by Wiley Clapp - Wednesday, April 19, 2017
I enjoy fancy grips on even my every day carry guns. Many pistoleros and pistoleras have similar feelings, but modern gunmakers (particularly autopistol makers) are understandably making their grips integral with the polymer receiver. On these guns, you cannot do much to personalize them. Happily, there are still a great many pistols and revolvers that can be dressed up with custom grips. And happier yet, there are still some artisans who can do exceptional shaping, surfacing and carving handgun grips to the desires of the gun's owner. I have recently been working with Ron Der, who runs RMH Knives (yes, he makes them, too). This is an outfit that makes some of the nicest custom grips that you have ever seen.
Der is a CAD-CAM (computer-aided-design, computer-aided-manufacturing) engineer, who has the necessary equipment to carve just about any shape remotely according to a program he has written. If you can give him the necessary “art” in the form of a precise drawing, he can render it into a computer program, do the necessary set up of raw material and have his trusty computer produce the grip. If, for example, you wanted to have a family coat of arms or maybe a Masonic emblem or even the complicated crest of the 719th Royal Fusiliers, he can do it. With me, it is usually a globe and anchor or initials. The system is so sophisticated that it can work in three dimensions. That means a USMC globe cut into the walnut of my grip that is actually rounded. The implications are huge, as the technique can render an emblem as familiar as the Rampant Colt in a very lifelike fashion. On Der's equipment, it is also capable of incredible detail. You can actually read the Semper Fidelis motto on the ribbon in the eagle's beak on my grip.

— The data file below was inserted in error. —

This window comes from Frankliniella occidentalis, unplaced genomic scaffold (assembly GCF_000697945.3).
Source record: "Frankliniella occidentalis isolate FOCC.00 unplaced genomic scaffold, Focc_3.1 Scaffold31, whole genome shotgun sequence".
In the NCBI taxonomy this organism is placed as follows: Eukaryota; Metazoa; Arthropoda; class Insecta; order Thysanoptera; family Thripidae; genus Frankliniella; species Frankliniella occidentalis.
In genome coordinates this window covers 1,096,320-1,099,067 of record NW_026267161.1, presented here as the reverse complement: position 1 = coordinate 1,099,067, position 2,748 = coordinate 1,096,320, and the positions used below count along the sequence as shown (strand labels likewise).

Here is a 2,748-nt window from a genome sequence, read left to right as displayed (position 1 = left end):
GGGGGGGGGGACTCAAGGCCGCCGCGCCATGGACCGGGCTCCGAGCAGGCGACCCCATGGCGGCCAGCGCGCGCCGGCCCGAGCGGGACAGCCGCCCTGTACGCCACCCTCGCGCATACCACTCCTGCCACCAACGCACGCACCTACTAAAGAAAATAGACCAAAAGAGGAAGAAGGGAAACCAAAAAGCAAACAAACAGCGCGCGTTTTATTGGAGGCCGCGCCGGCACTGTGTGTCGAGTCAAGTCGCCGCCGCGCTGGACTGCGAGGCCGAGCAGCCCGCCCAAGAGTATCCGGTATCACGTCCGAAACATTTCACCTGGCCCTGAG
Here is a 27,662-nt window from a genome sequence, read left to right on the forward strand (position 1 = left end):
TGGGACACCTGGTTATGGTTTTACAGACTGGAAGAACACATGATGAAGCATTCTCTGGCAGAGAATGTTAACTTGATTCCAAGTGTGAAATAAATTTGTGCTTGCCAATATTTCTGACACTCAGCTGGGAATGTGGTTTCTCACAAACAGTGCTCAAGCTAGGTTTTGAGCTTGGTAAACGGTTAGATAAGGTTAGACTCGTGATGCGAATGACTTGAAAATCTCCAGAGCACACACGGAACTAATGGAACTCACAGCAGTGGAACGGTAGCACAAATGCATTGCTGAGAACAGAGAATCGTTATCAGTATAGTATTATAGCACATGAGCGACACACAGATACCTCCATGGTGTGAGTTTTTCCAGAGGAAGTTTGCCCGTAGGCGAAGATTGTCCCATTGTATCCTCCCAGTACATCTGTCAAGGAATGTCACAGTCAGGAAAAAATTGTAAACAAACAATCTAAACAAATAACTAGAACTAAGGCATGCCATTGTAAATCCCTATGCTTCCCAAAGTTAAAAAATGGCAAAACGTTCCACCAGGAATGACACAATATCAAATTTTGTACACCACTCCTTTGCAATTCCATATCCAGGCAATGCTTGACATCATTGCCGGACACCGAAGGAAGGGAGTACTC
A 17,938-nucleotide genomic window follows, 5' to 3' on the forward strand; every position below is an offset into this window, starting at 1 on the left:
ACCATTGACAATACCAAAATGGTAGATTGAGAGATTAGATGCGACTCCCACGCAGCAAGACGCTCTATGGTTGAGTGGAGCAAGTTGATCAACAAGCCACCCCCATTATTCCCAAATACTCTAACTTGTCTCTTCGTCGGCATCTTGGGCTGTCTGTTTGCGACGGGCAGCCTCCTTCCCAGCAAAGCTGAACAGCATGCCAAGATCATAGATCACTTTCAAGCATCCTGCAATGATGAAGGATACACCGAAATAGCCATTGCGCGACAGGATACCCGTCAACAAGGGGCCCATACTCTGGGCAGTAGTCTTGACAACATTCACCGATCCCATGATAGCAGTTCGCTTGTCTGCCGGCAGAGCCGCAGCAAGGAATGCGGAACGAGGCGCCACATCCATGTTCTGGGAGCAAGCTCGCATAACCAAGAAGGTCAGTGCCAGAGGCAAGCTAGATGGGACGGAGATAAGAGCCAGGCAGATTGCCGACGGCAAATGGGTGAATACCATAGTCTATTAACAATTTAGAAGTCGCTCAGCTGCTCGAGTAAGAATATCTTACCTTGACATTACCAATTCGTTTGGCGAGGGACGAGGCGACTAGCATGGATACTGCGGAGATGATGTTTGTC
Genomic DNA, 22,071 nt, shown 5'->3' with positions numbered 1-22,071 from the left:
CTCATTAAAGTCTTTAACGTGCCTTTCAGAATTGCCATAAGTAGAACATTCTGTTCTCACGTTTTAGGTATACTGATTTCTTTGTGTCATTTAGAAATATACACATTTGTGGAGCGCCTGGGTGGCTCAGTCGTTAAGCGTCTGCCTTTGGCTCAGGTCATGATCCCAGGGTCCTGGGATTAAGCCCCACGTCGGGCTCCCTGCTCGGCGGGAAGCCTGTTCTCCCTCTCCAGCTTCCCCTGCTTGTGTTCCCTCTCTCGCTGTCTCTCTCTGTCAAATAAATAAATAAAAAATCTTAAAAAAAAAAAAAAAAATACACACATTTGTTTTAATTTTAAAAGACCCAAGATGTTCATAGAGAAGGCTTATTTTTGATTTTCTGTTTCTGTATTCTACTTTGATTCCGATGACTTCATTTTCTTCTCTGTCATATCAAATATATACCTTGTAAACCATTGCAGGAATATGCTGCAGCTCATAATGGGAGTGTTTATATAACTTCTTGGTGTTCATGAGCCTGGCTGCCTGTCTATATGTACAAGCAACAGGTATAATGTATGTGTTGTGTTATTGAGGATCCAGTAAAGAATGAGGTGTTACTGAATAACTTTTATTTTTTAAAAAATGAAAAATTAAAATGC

This artist can work with a variety of materials, including several kinds of synthetics. There is a very handsome simulated ivory that has a realistic look, as well as a wide variety of exotic woods. He can also do practical finishes like fine checkering or stippling that work well in securing the pistol in your hand—maybe even an emblem of some sort over the checkering. If you choose an emblem, it looks best to make it from some kind of straight-grained dense wood. Der can use some of the modern synthetics, like the currently popular G10. Every design is crisply executed and strikingly handsome.
One of the best aspects of ordering from this artisan is his willingness to use technology to your benefit. After an e-mail or two, we had reached agreement on what I wanted on a particular set of grips. He then e-mailed me a computer-generated illustration for my approval. With the go-ahead, he went ahead with the grips themselves—which turned out to look even better than the illustration. All of this takes a certain amount of time, so be patient. Since a craftsman's time is expensive, be prepared for to pay for it. In my view, it is worth every bit of the price tag. We have never had anything like this before.
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